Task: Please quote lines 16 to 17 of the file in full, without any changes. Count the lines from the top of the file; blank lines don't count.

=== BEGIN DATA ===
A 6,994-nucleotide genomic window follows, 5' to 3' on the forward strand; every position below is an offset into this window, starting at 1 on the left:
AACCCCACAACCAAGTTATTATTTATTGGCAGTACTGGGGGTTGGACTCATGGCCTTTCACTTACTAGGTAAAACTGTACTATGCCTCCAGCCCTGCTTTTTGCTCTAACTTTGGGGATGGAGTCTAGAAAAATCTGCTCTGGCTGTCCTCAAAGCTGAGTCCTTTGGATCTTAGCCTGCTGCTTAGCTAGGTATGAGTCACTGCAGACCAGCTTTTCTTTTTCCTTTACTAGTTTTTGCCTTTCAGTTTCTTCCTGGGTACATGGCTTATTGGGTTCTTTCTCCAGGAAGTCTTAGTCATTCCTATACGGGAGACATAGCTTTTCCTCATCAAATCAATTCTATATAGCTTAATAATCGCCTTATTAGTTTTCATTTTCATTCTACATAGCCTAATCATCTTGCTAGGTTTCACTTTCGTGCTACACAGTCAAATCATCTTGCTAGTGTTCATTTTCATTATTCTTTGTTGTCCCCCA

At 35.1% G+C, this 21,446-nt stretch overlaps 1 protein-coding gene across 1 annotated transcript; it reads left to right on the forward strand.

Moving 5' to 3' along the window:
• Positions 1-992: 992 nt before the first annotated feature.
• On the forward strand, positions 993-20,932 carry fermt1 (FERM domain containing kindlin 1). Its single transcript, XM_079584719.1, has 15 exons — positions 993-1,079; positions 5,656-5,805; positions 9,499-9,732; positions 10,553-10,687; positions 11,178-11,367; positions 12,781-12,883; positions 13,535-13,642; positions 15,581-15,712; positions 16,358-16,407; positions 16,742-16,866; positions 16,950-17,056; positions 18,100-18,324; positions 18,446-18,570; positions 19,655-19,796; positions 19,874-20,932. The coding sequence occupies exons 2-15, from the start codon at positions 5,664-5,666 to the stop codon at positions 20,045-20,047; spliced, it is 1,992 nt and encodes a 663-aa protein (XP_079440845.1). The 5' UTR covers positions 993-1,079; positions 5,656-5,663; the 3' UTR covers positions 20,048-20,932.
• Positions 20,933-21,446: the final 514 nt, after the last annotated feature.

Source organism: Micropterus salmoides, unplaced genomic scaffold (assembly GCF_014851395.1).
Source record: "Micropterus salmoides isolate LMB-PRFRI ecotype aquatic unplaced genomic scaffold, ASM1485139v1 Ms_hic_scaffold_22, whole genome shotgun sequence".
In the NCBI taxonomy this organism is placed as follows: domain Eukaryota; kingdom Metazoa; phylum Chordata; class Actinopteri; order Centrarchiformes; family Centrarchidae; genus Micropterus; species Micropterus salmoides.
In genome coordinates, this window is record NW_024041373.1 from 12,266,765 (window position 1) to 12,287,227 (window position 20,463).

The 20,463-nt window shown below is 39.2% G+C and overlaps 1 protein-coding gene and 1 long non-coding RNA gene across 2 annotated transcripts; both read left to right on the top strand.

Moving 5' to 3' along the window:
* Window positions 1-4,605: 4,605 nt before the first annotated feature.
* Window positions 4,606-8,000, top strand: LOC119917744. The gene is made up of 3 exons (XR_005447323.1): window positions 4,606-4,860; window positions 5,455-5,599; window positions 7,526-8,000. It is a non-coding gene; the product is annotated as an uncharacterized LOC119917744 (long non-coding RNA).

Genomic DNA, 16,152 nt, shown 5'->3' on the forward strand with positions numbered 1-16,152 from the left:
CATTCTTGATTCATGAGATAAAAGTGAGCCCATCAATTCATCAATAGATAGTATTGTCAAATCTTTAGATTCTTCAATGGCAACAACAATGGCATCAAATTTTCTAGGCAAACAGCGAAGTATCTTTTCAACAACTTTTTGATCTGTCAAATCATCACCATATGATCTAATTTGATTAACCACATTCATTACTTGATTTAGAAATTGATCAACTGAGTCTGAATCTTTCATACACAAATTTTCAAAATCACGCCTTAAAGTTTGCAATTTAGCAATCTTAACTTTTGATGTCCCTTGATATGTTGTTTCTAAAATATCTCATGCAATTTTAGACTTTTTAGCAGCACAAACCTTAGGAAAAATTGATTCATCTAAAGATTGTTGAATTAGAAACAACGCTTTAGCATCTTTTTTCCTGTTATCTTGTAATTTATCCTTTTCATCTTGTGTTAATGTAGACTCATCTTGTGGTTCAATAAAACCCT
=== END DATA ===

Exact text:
Genomic DNA, 16,152 nt, shown 5'->3' on the forward strand with positions numbered 1-16,152 from the left:
CATTCTTGATTCATGAGATAAAAGTGAGCCCATCAATTCATCAATAGATAGTATTGTCAAATCTTTAGATTCTTCAATGGCAACAACAATGGCATCAAATTTTCTAGGCAAACAGCGAAGTATCTTTTCAACAACTTTTTGATCTGTCAAATCATCACCATATGATCTAATTTGATTAACCACATTCATTACTTGATTTAGAAATTGATCAACTGAGTCTGAATCTTTCATACACAAATTTTCAAAATCACGCCTTAAAGTTTGCAATTTAGCAATCTTAACTTTTGATGTCCCTTGATATGTTGTTTCTAAAATATCTCATGCAATTTTAGACTTTTTAGCAGCACAAACCTTAGGAAAAATTGATTCATCTAAAGATTGTTGAATTAGAAACAACGCTTTAGCATCTTTTTTCCTGTTATCTTGTAATTTATCCTTTTCATCTTGTGTTAATGTAGACTCATCTTGTGGTTCAATAAAACCCT